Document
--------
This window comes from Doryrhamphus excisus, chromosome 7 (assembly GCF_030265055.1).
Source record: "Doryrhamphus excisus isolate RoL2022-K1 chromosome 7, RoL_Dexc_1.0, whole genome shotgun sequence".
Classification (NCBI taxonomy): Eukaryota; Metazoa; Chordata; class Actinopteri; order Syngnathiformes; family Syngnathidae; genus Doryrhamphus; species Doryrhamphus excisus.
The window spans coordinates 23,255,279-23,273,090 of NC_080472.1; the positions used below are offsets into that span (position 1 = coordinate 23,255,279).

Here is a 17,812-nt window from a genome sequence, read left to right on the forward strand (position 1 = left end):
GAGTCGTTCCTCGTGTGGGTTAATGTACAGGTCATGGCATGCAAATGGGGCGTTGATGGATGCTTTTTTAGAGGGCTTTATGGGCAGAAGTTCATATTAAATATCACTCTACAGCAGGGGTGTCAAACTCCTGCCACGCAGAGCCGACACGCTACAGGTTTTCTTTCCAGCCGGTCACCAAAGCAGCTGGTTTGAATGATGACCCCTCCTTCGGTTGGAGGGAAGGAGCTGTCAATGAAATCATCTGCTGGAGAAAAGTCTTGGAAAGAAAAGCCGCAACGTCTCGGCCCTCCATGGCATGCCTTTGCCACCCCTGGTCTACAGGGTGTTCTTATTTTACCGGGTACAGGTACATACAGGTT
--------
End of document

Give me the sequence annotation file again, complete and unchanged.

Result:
This window comes from Doryrhamphus excisus, chromosome 7 (assembly GCF_030265055.1).
Source record: "Doryrhamphus excisus isolate RoL2022-K1 chromosome 7, RoL_Dexc_1.0, whole genome shotgun sequence".
Classification (NCBI taxonomy): Eukaryota; Metazoa; Chordata; class Actinopteri; order Syngnathiformes; family Syngnathidae; genus Doryrhamphus; species Doryrhamphus excisus.
The window spans coordinates 23,255,279-23,273,090 of NC_080472.1; the positions used below are offsets into that span (position 1 = coordinate 23,255,279).

Here is a 17,812-nt window from a genome sequence, read left to right on the forward strand (position 1 = left end):
GAGTCGTTCCTCGTGTGGGTTAATGTACAGGTCATGGCATGCAAATGGGGCGTTGATGGATGCTTTTTTAGAGGGCTTTATGGGCAGAAGTTCATATTAAATATCACTCTACAGCAGGGGTGTCAAACTCCTGCCACGCAGAGCCGACACGCTACAGGTTTTCTTTCCAGCCGGTCACCAAAGCAGCTGGTTTGAATGATGACCCCTCCTTCGGTTGGAGGGAAGGAGCTGTCAATGAAATCATCTGCTGGAGAAAAGTCTTGGAAAGAAAAGCCGCAACGTCTCGGCCCTCCATGGCATGCCTTTGCCACCCCTGGTCTACAGGGTGTTCTTATTTTACCGGGTACAGGTACATACAGGTT